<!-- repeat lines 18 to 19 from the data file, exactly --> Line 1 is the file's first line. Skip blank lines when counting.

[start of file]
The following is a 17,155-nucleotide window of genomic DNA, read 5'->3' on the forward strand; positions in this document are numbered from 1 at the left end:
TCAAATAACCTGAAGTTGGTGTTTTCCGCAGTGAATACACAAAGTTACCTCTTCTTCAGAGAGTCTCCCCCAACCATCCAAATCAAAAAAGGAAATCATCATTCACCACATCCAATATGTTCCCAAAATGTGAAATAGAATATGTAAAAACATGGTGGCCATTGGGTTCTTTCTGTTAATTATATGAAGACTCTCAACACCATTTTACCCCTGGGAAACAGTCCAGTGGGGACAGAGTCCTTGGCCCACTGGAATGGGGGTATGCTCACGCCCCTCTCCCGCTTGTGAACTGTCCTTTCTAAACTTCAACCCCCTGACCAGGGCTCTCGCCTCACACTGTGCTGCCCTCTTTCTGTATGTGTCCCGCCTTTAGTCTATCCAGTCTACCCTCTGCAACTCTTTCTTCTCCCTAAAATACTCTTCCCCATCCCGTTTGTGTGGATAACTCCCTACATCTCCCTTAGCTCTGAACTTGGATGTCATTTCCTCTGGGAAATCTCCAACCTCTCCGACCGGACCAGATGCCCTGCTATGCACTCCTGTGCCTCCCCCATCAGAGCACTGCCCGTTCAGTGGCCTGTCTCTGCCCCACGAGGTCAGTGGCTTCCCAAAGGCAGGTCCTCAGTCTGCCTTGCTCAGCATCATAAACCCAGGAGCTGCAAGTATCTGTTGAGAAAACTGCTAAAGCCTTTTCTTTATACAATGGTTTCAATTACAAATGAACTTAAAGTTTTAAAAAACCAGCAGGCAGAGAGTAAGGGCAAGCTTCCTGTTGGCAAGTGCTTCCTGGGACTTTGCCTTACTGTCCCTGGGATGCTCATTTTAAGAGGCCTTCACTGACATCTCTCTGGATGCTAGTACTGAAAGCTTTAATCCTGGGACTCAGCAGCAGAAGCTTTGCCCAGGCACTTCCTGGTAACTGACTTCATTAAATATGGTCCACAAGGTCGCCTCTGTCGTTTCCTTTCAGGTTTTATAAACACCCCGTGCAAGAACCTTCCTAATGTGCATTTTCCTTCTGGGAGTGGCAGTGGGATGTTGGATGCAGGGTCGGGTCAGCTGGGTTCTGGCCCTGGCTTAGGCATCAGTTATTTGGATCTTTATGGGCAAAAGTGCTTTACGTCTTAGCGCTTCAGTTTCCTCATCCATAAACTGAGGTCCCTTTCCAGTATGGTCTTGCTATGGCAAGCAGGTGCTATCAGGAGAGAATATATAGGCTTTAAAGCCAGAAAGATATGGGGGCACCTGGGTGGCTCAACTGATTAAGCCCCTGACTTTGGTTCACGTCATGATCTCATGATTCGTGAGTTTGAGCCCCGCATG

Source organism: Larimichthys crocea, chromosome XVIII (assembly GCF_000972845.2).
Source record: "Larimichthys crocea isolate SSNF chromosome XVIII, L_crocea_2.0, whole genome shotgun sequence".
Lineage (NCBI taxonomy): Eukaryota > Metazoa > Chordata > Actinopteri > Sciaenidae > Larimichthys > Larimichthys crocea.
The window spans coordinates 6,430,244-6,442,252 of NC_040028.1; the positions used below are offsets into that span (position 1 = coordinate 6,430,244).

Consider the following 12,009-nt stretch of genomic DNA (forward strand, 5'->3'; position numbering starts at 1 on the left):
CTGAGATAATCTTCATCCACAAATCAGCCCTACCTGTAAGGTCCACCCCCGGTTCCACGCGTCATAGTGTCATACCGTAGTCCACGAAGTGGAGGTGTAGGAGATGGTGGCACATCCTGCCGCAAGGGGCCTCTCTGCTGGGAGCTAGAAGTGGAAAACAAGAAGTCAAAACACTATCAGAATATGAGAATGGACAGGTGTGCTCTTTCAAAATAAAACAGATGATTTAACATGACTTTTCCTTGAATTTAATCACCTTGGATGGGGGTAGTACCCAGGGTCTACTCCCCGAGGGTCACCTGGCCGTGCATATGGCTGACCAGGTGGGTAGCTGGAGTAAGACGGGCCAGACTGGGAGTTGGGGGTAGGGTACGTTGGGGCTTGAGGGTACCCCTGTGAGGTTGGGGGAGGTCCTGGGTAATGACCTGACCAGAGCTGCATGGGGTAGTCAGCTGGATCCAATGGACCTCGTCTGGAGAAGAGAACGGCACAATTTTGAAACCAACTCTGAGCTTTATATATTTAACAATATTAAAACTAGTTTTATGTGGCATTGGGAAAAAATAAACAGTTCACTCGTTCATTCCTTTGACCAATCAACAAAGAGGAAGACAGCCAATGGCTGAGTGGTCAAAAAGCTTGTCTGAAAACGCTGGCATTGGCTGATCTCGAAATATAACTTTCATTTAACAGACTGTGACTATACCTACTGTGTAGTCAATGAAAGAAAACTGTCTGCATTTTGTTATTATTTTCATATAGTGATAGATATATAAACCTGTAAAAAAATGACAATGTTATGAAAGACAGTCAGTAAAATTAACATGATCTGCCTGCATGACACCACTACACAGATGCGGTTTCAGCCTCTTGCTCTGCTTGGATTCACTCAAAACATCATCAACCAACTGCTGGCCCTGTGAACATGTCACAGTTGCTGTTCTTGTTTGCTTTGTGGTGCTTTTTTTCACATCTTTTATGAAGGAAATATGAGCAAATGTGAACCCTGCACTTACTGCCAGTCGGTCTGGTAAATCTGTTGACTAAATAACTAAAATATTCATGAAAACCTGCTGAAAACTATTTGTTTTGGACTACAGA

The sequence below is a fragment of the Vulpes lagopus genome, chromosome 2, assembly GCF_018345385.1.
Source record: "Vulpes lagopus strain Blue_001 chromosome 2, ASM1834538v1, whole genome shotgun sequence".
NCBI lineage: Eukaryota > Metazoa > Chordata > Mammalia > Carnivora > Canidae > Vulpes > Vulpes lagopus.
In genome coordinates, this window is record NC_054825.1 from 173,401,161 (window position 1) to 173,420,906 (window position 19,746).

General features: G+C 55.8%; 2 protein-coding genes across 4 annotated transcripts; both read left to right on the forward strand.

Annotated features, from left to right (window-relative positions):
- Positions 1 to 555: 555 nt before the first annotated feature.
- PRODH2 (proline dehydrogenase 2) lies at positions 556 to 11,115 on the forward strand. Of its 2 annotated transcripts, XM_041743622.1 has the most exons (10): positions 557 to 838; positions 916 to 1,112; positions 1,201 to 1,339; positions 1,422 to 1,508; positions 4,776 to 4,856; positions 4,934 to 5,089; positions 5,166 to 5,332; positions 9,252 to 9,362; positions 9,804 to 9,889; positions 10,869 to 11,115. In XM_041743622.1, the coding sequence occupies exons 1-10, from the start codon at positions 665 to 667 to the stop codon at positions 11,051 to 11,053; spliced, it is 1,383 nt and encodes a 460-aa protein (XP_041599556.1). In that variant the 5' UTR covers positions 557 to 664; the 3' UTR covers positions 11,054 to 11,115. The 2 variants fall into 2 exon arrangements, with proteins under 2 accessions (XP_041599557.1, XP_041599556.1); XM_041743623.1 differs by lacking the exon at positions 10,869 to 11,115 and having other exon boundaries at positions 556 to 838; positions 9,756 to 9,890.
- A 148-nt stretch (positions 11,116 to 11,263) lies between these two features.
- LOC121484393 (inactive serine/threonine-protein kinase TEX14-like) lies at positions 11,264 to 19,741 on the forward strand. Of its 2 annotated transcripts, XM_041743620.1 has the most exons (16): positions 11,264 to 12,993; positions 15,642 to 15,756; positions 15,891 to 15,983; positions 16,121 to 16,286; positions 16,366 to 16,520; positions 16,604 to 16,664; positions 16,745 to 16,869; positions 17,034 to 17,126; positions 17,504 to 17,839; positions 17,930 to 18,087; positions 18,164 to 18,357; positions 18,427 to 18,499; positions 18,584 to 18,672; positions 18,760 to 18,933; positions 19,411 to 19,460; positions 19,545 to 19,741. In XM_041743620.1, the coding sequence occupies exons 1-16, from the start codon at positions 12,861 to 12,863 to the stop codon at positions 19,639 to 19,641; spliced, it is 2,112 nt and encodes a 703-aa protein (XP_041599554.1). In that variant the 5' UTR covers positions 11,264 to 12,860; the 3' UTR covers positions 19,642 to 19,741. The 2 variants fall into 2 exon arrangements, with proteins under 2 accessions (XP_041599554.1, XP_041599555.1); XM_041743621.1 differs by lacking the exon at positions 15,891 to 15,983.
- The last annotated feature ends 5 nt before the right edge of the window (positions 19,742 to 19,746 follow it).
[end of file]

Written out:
- LOC121484393 (inactive serine/threonine-protein kinase TEX14-like) lies at positions 11,264 to 19,741 on the forward strand. Of its 2 annotated transcripts, XM_041743620.1 has the most exons (16): positions 11,264 to 12,993; positions 15,642 to 15,756; positions 15,891 to 15,983; positions 16,121 to 16,286; positions 16,366 to 16,520; positions 16,604 to 16,664; positions 16,745 to 16,869; positions 17,034 to 17,126; positions 17,504 to 17,839; positions 17,930 to 18,087; positions 18,164 to 18,357; positions 18,427 to 18,499; positions 18,584 to 18,672; positions 18,760 to 18,933; positions 19,411 to 19,460; positions 19,545 to 19,741. In XM_041743620.1, the coding sequence occupies exons 1-16, from the start codon at positions 12,861 to 12,863 to the stop codon at positions 19,639 to 19,641; spliced, it is 2,112 nt and encodes a 703-aa protein (XP_041599554.1). In that variant the 5' UTR covers positions 11,264 to 12,860; the 3' UTR covers positions 19,642 to 19,741. The 2 variants fall into 2 exon arrangements, with proteins under 2 accessions (XP_041599554.1, XP_041599555.1); XM_041743621.1 differs by lacking the exon at positions 15,891 to 15,983.
- The last annotated feature ends 5 nt before the right edge of the window (positions 19,742 to 19,746 follow it).